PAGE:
Fancy seeded soda bread

Version 2This is a quick and easy bread. There is no kneading or proofing (rising) time involved – just measuring and gently stirring the ingredients together. With baking time, it takes an hour and a quarter (depending how fast you are in measuring!). Even the implements are straightforward: three bowls, a whisk, a measuring spoon and a stirring spoon. Continue reading

Advertisements

A Berlin Lunch – Liver, Potatoes and Beer (and all local products!)

img_0899-1My lunch today was a “Berlin Lunch” in more senses than one. Fried Liver with Potatoes is a traditional Berlin dish, and I also made it with all local ingredients: potatoes, greens, liver, onions – and craft beer.

Continue reading

Office-friendly pudding

office-friendly puddingA little bite of something sweet is sure to brighten any day at the office. Also, our brains need sugar to do all that important thinking we do throughout the day. Those are my excuses for sweet treats at coffee break or after lunch … Whatever yours are, here is another suggestion for something you can make ahead and grab on your way out the door.

Continue reading

Weekday Scones

P1170402 - Version 2

I put chocolate and some orange marmalade into this one… oh yeah.

I like something sweet with my 11 o’clock coffee at the office, but the coffee shop at the corner offers mostly cakes, or overly sweet or heavy pastries. And I couldn’t really afford to keep up a daily cake habit, not for my waistline nor for my wallet!
Luckily, there are scones. Deliciously crumbly and not too sweet, they are perfect as a mid-morning snack. I make a batch once or twice a week most weeks. Now, I know, can’t nobody be dealing with complicated recipes and mountains of washing up twice weekly in the evening after work and commuting and possibly even a stab at a social life. But the recipe I am sharing today is not called “Weekday Scones” for nothing. It takes about 45 minutes from the moment you pull out your mixing bowl until you’re done, washing-up included. Ooohhh…magic. Continue reading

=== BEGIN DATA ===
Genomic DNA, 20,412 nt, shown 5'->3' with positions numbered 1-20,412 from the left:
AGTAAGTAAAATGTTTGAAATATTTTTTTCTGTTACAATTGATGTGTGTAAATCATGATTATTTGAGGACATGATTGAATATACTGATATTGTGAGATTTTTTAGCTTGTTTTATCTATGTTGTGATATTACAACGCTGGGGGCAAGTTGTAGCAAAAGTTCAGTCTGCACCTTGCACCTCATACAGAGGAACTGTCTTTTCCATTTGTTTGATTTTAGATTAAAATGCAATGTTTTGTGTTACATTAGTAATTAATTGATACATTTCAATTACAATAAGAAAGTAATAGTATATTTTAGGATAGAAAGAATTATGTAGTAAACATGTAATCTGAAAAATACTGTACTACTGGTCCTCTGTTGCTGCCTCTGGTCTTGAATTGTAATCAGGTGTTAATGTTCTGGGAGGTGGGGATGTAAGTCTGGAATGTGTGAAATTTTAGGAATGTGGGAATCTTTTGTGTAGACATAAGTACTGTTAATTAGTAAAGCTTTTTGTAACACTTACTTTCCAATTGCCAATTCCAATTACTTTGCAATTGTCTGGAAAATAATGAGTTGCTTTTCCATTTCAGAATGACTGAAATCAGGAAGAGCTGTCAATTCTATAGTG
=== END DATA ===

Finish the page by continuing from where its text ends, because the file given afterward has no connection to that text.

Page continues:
I’m jamming… An essay on marmalade

A few Sundays ago, I made my first jam. Orange marmalade to be precise, from untreatedP1070506 Sicilian blood oranges. It took me a few hours, and I had to wash the kitchen floor and myself afterwards because everything got a bit sticky, but I did it. That evening I was sitting on my couch just looking at those glorious five jam jars with their orange-red filling. Proud as if I’d laid an egg.
Since then, I’ve made my own apple sauce and taralli (sort of pretzels), and there’s a box of orange peel in my freezer waiting to be candied. I am a bit surprised myself by my recent domestic adventures. But there is a reason behind all this. What inspired me to the jam-making…well, actually, that’s the point. I was not inspired, I was pushed. By 10kg of beautiful Sicilian oranges sitting in my hallway. My colleague’s brother has an orchard somewhere at the south-eastern corner of Sicily, and she organised a delivery of oranges up to Piemonte, for a good price, but you had to take 10kg minimum. What are you going to do with so many oranges? Marmalade, that’s what. Because you don’t want a single one of them go to waste… Continue reading

Homemade Baked Beans – A hug in a jar

IMG_1643_NEUMmmmh… beans… hero of weekend breakfasts, lively companion of the humble baked potato, saviour of hungry evenings when you have not managed to buy food for a proper dinner and come home from the office absolutely starving…

Those are not the days however when you should be making homemade baked beans, because that takes about 14 hours, all told. Why then should you go through the trouble at all? Easy, my friend: flavour. Imagine the goodness of soft warm beans in a fruity-fresh sauce with a little sparkle of spices, not too sweet, not too salty, just as you like it. Continue reading

Billiger Kuchen, or: what is your reputation worth to you?

I have tried out the the first recipe from my granny’s recipe collection: the “Billiger Kuchen“. It’s not the first one in the notebook, but I was intrigued, because “Billiger Kuchen” means “Cheap Cake”, and I was wondering about that. I figured it might just be a way of saying “simple cake”. After all, these are just notes, and it is a pretty simple cake of the Rührkuchen variety, as in, the ingredients are more or less just stirred together (rühren means stirring) – flour, eggs, butter, sugar, milk, baking powder, and lemon zest for flavouring.

As it turns out, the cake would probably have been considered cheap as well as easy, but I fear, so would the hostess. At least the first part…

Continue reading